Parenthood is a remarkable journey that many of us may embark on someday, and as teenagers, it’s essential to reflect on the profound impact parents have on our lives. On the occasion of the Global Day of Parents, we celebrate and honour the incredible dedication, love, and sacrifices that parents around the world make to nurture and support their children. While we may not be parents ourselves just yet, this day serves as a reminder to appreciate and understand the role parents play in shaping our lives and society as a whole. Let’s explore the significance of this special day and gain insights that can enhance our own relationships with our parents and prepare us for the future.

Understanding the Global Day of Parents: 

The Global Day of Parents, observed annually on June 1st, is a United Nations initiative recognising parents’ critical role in raising children. It is a day to highlight the importance of parental guidance, support, and involvement in promoting the overall well-being and development of young individuals. This occasion serves as an opportunity to express gratitude to parents worldwide and create awareness about their challenges while inspiring conversations about the responsibilities and joys of parenthood.

The Profound Influence of Parents: 

As teenagers, we are in a phase of discovering ourselves and navigating the complexities of life. It is during this time that the influence of parents becomes even more apparent. Their guidance, love, and support shape our values, beliefs, and aspirations. While we may occasionally have disagreements or misunderstandings, it is vital to recognise the intentions behind our parents’ actions and appreciate the sacrifices they make for our well-being.

Valuable Lessons from Parenthood: 

Though we may not be parents, we can learn much from the experiences of those who have walked this path before us. Parents have gained wisdom through their journeys, and their insights can be invaluable in shaping our understanding of parenthood and preparing us for the future. In this article, we asked one of our team, Dorothy Dyer, to share her insights. 

Having children brought me great joy – as well as many grey hairs! I loved being a parent, and seeing my small boys grow and develop. I also struggled, like many others, about what the ‘best’ way of parenting was, and spent a lot of time worrying over details.

My sons are now adults out in the world, and here is some advice I would want to give my younger self, and to other young parents out there:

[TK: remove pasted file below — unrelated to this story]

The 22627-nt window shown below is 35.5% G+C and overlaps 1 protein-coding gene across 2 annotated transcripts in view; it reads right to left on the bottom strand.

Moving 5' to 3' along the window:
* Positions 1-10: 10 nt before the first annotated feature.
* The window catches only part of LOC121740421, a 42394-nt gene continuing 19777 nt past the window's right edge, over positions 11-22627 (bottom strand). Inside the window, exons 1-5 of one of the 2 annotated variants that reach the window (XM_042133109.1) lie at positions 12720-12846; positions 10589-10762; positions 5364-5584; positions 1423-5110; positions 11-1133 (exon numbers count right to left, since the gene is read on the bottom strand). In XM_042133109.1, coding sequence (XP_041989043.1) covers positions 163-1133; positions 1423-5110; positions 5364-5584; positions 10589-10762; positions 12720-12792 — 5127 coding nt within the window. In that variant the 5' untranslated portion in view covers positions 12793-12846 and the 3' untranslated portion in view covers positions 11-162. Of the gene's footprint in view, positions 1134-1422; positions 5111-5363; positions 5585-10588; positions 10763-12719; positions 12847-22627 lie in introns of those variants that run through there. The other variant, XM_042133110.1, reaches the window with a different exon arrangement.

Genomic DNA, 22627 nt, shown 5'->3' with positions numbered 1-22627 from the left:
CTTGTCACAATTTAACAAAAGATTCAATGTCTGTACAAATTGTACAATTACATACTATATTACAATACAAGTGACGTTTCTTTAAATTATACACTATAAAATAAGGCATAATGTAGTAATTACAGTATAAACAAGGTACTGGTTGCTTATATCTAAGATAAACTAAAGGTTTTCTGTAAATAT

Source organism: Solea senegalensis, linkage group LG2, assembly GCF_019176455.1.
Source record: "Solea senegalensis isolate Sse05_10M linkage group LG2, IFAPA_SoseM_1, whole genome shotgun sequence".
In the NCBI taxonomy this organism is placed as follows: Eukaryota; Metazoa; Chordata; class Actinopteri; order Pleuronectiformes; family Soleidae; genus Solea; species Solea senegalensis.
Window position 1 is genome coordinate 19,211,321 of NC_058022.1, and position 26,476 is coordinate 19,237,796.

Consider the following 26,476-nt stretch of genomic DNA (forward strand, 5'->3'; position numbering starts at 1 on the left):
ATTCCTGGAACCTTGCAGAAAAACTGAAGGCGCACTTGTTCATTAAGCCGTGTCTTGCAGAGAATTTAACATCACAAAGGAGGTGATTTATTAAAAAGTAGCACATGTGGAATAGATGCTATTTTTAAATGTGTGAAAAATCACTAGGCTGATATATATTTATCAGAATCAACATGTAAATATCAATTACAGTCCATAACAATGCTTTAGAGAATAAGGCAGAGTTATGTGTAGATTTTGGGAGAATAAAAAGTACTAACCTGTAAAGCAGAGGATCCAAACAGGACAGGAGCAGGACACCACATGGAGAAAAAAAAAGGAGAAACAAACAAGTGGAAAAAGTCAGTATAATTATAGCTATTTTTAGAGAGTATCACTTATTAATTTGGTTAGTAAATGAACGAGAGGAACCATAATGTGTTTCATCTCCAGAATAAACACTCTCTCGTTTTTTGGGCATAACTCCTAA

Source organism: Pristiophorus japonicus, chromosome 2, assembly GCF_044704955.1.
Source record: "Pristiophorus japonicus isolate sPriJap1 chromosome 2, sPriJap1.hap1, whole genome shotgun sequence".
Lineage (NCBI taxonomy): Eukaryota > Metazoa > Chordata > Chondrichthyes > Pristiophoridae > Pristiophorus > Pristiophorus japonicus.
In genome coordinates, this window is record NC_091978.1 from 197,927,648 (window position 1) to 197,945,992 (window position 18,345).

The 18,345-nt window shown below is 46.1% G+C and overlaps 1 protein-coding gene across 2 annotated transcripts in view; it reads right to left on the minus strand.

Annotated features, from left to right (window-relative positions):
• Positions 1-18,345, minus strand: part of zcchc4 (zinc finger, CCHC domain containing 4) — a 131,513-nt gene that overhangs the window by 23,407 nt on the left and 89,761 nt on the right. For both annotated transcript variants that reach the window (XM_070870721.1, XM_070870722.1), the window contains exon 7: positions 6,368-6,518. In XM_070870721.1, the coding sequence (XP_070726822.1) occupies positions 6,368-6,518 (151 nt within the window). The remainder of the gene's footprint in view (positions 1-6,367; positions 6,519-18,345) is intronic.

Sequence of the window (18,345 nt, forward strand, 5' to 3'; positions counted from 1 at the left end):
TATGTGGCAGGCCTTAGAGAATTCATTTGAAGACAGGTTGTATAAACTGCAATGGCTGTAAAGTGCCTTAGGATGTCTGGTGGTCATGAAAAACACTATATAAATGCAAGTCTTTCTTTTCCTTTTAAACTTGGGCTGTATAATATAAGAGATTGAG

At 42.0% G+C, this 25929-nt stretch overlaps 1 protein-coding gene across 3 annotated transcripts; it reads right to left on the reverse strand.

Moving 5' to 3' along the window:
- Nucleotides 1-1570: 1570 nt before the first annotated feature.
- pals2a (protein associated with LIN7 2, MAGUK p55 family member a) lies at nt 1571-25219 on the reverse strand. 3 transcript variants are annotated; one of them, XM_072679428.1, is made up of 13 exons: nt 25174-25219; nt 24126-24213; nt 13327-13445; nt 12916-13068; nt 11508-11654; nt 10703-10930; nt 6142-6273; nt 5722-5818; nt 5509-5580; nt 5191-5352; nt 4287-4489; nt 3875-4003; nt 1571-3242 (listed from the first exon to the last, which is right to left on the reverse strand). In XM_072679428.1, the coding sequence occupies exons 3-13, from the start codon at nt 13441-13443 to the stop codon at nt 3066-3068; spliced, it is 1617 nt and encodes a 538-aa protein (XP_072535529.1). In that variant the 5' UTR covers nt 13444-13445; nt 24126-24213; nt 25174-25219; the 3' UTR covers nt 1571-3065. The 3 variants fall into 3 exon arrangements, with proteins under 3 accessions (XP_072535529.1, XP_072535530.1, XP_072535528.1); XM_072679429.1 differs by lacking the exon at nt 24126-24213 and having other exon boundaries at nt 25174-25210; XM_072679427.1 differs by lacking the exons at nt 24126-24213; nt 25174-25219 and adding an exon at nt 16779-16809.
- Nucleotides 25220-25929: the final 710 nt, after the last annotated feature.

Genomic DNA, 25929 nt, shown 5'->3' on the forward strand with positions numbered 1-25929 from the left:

• The most important one: your children are who they are. This has been something I have learnt over the years, after things like wasted music lessons and unread books, and seen my friends learn it too as our children grow into adults with different political and religious beliefs. You can help to guide your children, but you cannot make them into copies of you or who you want them to be. Love and appreciate them for what they are, and measure them on their own abilities and goals, not yours.
  • Trust yourself and your own instincts, and do what seems right to you. When my children were young, especially when they were babies, I would get lots of often conflicting advice – only feed them every four hours/feed your babies on demand. I realised over the years that are many ways of parenting, just as there are many ways of being a friend. There is no one right ‘blueprint’. So those other perfect parents (or parents-in-law) who are full of advice – only take what makes sense to you and your style.
  • Don’t sweat the small stuff. I would spend far too much worrying about if they had eaten too much sugar, watched too much TV, or that they had stayed up too late, or their ears were dirty. Later I realised these things really didn’t matter in the long run… What was most important, really, was whether they were happy.
  • It is the daily habits that are influential though, and actually, those will be based on your own choices and habits. Children will watch what you do, not what you say. So however much my husband lectured my children about how bad smoking was, the fact that he lit up himself every day meant that this lesson wasn’t learnt very well… and my one son remains a smoker. (Can I blame my husband? Well he certainly didn’t help in that regard..!)
  • Listen to them – and encourage them to talk to you without judging what they say. Sometimes I would realise, when my sons were teens, and my life was busy, that I had hardly had a proper conversation with them for a while. I think I missed things that were worrying them at the time, because they would just say they were ‘fine’. Later I discovered all sorts of things that actually weren’t ‘fine’ from that time.
  • Know that parenting doesn’t have an end date. My older son is turning 30. And although he is an independent adult, when he is suffering, or when things don’t go his way, it’s hard to see – even harder than when they are little, because at least then you could just kiss it all better! 

My sons are now two lovely grown men – kind, compassionate, funny and clever. And I think it’s true to say that I learnt as much from bringing them up as they did from me. Perhaps that’s the key piece of advice too – to be open to learning and changing. Enjoy the journey!

How has the role of your parents or guardians influenced your journey as a teenager or young person and shaped your aspirations for the future?